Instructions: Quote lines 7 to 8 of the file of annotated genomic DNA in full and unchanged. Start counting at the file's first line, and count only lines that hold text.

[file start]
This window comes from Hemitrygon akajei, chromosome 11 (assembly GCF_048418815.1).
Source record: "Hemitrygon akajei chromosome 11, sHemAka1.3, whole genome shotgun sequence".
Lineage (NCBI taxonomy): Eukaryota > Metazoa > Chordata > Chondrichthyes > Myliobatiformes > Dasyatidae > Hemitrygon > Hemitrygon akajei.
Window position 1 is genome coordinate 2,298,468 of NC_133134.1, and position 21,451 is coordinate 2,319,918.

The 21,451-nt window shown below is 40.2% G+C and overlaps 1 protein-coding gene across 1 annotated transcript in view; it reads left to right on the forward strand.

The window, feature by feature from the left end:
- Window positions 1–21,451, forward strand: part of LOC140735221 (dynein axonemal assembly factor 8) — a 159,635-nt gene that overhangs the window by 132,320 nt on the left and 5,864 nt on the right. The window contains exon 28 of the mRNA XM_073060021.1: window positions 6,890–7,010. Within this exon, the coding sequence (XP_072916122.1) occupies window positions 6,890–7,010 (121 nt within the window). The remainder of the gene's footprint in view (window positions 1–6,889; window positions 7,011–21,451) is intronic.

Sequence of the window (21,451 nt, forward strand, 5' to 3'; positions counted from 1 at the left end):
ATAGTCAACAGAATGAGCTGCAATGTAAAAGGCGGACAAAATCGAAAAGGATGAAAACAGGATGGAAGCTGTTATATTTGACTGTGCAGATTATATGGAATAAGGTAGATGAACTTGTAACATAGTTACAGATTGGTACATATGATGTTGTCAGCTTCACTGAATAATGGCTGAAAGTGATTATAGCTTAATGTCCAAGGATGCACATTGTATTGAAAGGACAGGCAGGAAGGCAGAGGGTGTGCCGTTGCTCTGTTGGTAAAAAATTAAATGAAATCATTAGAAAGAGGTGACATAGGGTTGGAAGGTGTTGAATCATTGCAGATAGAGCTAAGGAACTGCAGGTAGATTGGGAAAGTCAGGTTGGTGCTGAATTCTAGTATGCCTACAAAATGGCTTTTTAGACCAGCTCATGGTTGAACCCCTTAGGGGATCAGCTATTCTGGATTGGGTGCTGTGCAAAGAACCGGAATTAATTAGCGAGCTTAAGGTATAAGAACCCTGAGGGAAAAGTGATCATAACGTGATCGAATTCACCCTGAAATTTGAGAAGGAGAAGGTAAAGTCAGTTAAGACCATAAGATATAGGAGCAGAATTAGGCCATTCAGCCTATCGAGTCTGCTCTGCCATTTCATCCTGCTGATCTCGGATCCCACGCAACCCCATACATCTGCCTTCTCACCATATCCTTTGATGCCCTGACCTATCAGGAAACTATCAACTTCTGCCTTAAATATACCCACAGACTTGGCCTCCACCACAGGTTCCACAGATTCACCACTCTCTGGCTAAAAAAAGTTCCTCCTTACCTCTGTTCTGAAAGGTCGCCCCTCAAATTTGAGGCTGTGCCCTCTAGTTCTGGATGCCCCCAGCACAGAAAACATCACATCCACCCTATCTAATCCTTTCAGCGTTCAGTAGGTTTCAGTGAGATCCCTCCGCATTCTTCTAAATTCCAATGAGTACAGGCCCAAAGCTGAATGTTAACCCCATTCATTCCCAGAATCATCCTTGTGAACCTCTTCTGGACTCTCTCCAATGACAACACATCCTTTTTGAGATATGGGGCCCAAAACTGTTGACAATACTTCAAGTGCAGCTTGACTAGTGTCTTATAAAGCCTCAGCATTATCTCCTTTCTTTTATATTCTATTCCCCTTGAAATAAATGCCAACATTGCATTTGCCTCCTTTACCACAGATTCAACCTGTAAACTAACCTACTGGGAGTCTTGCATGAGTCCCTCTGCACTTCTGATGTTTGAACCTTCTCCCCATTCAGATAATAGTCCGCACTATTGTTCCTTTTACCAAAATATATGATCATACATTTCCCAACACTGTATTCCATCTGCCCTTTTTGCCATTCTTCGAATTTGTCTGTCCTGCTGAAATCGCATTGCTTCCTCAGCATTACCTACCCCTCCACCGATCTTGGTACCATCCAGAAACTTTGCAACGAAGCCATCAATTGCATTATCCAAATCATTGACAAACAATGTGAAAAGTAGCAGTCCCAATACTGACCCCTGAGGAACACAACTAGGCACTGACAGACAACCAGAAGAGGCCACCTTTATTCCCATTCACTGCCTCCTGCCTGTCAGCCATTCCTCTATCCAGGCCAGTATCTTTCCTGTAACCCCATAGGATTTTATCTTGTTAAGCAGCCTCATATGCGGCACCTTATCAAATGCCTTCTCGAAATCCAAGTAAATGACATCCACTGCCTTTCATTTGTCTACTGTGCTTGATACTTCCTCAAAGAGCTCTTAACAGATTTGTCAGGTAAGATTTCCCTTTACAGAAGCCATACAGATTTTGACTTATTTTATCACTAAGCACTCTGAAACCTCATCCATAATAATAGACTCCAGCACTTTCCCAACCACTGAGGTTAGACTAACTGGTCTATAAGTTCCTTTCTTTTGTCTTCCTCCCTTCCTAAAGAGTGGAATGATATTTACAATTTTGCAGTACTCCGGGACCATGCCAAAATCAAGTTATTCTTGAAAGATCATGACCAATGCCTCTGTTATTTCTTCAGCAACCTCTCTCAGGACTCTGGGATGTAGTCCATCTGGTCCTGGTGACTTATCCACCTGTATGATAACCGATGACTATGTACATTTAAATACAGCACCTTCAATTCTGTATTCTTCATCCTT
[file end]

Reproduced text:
- Window positions 1–21,451, forward strand: part of LOC140735221 (dynein axonemal assembly factor 8) — a 159,635-nt gene that overhangs the window by 132,320 nt on the left and 5,864 nt on the right. The window contains exon 28 of the mRNA XM_073060021.1: window positions 6,890–7,010. Within this exon, the coding sequence (XP_072916122.1) occupies window positions 6,890–7,010 (121 nt within the window). The remainder of the gene's footprint in view (window positions 1–6,889; window positions 7,011–21,451) is intronic.

Sequence of the window (21,451 nt, forward strand, 5' to 3'; positions counted from 1 at the left end):